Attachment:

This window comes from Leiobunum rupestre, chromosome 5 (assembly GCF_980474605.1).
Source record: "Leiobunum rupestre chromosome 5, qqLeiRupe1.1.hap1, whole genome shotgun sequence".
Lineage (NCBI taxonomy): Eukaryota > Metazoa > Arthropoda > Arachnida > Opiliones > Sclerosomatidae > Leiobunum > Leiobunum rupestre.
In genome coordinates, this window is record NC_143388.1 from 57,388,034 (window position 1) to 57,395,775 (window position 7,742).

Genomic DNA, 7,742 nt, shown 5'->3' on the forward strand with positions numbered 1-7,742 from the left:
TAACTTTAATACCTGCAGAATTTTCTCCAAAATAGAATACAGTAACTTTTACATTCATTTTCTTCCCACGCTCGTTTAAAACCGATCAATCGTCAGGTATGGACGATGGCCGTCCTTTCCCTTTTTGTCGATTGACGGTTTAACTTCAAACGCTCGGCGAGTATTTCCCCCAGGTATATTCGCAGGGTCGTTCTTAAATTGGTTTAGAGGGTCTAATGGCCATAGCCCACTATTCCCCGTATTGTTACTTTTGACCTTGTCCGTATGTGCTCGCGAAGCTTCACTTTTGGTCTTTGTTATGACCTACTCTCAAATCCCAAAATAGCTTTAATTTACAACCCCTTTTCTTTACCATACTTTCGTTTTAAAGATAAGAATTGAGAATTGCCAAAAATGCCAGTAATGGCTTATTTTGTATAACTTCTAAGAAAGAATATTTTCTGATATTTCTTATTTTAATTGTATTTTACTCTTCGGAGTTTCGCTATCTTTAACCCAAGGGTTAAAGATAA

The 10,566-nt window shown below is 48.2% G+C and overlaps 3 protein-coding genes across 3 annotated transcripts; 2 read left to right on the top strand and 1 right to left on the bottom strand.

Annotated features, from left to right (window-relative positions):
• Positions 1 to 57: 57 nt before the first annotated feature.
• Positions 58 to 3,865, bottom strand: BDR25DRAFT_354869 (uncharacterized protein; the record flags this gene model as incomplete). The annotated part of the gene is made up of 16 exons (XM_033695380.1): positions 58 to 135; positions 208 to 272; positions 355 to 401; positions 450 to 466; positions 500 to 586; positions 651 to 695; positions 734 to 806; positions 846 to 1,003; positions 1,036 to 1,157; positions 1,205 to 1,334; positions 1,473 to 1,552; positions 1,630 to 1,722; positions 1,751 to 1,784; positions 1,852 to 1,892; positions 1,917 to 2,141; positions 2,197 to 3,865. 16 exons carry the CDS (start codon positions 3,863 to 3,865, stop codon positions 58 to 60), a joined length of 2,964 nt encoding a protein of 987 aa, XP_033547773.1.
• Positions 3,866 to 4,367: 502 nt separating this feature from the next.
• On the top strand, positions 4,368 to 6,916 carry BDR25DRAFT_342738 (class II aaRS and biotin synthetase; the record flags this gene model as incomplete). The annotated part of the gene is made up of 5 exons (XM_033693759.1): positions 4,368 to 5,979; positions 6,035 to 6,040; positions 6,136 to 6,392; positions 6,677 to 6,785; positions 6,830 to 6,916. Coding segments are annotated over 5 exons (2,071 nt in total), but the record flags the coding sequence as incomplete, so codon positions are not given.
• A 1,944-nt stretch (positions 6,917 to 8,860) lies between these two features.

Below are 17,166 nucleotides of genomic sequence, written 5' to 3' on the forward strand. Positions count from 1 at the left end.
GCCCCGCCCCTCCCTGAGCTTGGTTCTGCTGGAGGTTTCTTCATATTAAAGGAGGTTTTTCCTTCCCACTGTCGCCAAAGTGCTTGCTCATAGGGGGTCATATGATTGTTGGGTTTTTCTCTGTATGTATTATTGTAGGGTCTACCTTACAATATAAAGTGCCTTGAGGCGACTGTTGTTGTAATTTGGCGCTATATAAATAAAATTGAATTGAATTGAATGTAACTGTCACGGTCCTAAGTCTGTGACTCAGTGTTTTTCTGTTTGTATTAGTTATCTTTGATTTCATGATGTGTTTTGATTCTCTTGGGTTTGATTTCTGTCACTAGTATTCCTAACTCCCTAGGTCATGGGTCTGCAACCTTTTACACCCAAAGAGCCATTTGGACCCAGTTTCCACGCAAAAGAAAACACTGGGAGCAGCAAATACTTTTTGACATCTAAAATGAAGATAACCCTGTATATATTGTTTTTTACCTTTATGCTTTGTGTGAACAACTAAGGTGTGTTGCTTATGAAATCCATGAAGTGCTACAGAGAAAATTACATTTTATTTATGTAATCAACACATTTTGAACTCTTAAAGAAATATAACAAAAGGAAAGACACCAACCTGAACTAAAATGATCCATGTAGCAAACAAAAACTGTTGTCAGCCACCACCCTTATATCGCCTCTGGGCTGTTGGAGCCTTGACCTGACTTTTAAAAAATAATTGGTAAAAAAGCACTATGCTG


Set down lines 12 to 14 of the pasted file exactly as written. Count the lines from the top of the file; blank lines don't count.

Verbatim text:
• On the top strand, positions 4,368 to 6,916 carry BDR25DRAFT_342738 (class II aaRS and biotin synthetase; the record flags this gene model as incomplete). The annotated part of the gene is made up of 5 exons (XM_033693759.1): positions 4,368 to 5,979; positions 6,035 to 6,040; positions 6,136 to 6,392; positions 6,677 to 6,785; positions 6,830 to 6,916. Coding segments are annotated over 5 exons (2,071 nt in total), but the record flags the coding sequence as incomplete, so codon positions are not given.
• A 1,944-nt stretch (positions 6,917 to 8,860) lies between these two features.

Below are 17,166 nucleotides of genomic sequence, written 5' to 3' on the forward strand. Positions count from 1 at the left end.